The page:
by Patrick Appel
Yglesias debates it:
When the USA assembles a large coalition of allies that is, among other things, a large coalition of customers for American defense contractors. What’s more, the allies then often need defending, both in terms of military bases and general expeditionary capabilities. So we have a controlling domestic political coalition that’s defined our “interests” in the Middle East as consisting of collecting a large and diversified portfolio of local allied regimes who we then directly and indirectly subsidize.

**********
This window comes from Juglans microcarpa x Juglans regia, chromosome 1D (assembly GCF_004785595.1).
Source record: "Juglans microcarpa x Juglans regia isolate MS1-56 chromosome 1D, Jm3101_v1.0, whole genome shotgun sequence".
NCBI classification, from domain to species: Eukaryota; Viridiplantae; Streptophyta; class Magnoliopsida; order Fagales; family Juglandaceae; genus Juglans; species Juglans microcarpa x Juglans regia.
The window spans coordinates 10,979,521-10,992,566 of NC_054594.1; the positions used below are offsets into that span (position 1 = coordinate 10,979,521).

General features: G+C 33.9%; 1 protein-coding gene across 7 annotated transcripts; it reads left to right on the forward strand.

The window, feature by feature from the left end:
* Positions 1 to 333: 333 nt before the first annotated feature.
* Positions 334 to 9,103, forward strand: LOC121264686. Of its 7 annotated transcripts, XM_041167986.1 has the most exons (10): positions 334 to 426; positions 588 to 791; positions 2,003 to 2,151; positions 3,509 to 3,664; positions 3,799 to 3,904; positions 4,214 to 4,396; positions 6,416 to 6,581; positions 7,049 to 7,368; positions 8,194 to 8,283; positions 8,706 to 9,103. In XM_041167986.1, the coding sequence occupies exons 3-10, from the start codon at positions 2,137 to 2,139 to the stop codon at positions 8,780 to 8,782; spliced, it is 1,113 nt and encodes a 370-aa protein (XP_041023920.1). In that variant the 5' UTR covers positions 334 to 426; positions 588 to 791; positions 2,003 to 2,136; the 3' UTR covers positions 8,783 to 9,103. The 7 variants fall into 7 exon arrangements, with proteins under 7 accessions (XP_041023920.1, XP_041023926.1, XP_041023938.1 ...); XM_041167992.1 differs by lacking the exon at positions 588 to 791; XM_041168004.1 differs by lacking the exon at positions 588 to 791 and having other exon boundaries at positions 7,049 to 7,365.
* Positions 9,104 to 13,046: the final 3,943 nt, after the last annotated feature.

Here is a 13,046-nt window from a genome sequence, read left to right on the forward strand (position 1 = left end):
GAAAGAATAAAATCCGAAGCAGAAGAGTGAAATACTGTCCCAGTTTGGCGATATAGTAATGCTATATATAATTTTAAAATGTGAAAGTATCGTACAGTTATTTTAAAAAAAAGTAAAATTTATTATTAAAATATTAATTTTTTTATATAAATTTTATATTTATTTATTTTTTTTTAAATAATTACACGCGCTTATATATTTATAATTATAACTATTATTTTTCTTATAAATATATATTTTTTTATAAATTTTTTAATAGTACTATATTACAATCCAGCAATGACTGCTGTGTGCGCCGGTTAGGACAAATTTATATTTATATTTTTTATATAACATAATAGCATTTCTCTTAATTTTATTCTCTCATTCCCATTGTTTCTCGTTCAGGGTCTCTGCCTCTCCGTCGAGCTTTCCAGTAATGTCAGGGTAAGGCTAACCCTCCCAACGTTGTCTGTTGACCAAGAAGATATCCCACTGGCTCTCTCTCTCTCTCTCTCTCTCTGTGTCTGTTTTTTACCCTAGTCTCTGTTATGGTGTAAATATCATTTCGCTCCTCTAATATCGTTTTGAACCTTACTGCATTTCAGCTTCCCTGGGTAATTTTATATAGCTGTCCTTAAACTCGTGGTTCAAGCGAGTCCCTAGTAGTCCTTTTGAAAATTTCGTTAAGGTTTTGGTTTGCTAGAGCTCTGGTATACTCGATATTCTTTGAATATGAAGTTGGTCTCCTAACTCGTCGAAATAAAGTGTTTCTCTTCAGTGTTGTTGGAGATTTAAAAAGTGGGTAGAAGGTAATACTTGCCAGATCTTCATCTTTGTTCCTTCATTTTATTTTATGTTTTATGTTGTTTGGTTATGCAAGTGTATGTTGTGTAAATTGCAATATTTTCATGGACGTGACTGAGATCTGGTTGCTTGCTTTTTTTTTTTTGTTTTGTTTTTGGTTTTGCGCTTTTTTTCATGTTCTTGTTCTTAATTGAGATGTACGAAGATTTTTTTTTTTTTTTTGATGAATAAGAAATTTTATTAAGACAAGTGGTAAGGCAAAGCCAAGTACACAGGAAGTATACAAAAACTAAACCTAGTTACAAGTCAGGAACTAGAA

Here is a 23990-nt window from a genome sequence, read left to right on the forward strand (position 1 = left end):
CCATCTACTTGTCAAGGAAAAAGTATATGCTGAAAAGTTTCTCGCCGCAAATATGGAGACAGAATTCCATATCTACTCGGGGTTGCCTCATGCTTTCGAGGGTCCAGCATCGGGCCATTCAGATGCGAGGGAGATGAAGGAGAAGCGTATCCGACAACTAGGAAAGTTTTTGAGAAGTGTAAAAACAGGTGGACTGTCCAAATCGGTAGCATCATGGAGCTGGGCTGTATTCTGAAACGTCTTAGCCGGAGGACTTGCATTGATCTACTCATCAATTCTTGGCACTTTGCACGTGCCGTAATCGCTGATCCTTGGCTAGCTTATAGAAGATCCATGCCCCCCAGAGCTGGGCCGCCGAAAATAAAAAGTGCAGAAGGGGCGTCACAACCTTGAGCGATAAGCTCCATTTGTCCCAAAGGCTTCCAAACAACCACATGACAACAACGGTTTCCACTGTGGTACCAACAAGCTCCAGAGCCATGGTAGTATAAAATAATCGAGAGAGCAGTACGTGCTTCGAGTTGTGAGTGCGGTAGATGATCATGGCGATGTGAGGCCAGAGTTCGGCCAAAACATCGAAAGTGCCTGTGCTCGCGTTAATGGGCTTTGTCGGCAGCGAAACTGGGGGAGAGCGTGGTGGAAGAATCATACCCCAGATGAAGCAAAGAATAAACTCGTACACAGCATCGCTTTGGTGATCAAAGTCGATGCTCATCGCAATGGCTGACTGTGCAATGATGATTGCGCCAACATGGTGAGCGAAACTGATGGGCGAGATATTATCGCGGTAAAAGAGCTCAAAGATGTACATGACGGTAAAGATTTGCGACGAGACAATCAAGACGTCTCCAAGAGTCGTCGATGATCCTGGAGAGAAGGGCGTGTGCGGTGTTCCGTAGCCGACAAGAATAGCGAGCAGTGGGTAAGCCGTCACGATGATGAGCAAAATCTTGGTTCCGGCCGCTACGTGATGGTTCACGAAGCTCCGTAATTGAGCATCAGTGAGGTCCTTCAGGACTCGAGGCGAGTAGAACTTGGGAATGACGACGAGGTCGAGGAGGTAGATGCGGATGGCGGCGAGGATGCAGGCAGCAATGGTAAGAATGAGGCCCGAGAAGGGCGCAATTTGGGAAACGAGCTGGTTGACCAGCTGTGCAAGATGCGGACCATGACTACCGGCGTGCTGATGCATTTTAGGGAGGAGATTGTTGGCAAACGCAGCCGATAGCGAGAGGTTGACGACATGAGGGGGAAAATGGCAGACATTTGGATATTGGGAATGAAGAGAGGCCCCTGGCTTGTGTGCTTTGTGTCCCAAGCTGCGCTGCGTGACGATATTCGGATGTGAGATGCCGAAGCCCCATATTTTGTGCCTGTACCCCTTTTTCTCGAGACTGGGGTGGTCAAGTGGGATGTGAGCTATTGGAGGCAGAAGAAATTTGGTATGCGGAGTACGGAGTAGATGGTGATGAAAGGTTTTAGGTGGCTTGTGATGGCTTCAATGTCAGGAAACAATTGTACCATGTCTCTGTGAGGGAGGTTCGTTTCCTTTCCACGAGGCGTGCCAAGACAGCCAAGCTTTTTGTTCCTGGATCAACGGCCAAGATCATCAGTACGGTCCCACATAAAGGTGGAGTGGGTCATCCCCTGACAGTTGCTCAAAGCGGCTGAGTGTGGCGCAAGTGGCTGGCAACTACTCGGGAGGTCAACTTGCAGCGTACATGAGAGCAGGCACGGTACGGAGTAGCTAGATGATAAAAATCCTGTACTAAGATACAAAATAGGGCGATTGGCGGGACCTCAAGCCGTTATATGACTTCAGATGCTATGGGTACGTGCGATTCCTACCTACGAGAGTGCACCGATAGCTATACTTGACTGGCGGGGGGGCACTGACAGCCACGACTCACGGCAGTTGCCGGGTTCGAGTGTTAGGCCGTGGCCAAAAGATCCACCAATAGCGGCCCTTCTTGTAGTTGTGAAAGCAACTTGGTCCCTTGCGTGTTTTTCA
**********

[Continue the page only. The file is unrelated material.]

But the proposition that this reflects the real interests of the American population is contestable. The connection to real interests is that the price of gasoline is very important to the welfare of the average American household, and that Middle Eastern politics are important to the price of gasoline. But I’m not sure Middle Eastern politics really are all that important to the price of gasoline over the long run and I’m quite certain that the past 30 years worth of American policy in the region don’t represent a cost-effective way of coping with the economic risks of oil price instability.